Lecture series on SES and capability-based security by Mark Miller

Axel Rauschmayer axel at rauschma.de
Fri Nov 4 20:38:59 PDT 2011

> I agree completely (see also my other email):
> - Never use objects as maps.
> - Introduce collection classes.
> - Try to make arrays fit into the collection framework.
> Great! But could you please post a pointer to that other email, or post a summary? Thanks. 

This is the original thread:

My understanding (using Allen’s terminology) is as follows (consult Allen’s email that started the thread for further details and a longer rationale).

We have to separate the data domain from the program domain:
- Arrays: [] is used to access both collection/array elements (data domain) and properties (program domain).
- Objects: [] is used mainly for properties, but also for collection element access when (ab)using objects as maps from strings to values.

1. New operator for the data domain: Introduce a new, separate operator .[] for accessing collection elements. Use it for all new collection types, implement it for arrays, too.  
2. Rededicate [] to be used for the data domain only: Default behavior remains as is, but can be overridden in collection classes (including arrays). Using [] for property access is deprecated, you must use methods such as Object.setOwnProperty() and Object.getProperty() to do so.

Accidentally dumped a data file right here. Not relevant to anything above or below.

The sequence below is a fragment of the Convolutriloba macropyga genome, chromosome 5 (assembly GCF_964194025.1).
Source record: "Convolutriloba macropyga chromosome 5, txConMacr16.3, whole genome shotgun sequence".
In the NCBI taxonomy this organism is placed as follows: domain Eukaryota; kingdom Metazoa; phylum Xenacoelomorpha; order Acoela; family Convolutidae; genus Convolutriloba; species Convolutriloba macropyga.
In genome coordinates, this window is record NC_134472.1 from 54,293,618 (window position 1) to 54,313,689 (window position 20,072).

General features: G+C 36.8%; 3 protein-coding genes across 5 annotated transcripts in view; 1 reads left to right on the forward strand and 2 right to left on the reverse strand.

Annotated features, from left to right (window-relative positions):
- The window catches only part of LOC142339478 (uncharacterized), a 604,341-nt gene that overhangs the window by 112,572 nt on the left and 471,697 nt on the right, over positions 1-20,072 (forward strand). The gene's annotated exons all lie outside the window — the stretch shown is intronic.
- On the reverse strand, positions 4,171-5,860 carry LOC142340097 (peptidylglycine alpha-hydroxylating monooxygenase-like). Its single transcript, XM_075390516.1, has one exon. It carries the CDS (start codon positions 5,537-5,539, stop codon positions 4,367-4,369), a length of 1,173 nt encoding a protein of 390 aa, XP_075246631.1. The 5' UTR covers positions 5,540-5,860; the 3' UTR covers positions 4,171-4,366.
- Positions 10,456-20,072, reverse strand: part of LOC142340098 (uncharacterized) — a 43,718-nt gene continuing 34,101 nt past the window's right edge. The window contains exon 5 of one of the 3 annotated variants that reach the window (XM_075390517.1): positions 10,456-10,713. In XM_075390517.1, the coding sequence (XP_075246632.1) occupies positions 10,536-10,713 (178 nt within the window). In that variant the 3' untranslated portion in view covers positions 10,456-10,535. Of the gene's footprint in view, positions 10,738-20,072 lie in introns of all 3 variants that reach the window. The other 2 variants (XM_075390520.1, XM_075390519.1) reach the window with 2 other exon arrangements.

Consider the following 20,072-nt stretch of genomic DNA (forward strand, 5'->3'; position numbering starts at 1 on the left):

Addendum: edited quote from a recent email of mine:

> I think it’s better to rededicate [] to be a collection element accessor:
> - Introducing .[] would deprecate all existing array code and code that uses objects as maps.
> - Rededicating [] would only deprecate code that uses computed property names.
> It might make sense to have a "stricter mode" that turns off the default behavior of []:
> - It would thus force you to use methods such as (the yet to be defined) Object.setOwnProperty() and Object.getProperty() when you want to compute the name of a property.
> - Stricter mode could also restrict [] for arrays to just numbers, including negative numbers for accessing elements relative to the end of an array.

Dr. Axel Rauschmayer
axel at rauschma.de

home: rauschma.de
twitter: twitter.com/rauschma
blog: 2ality.com

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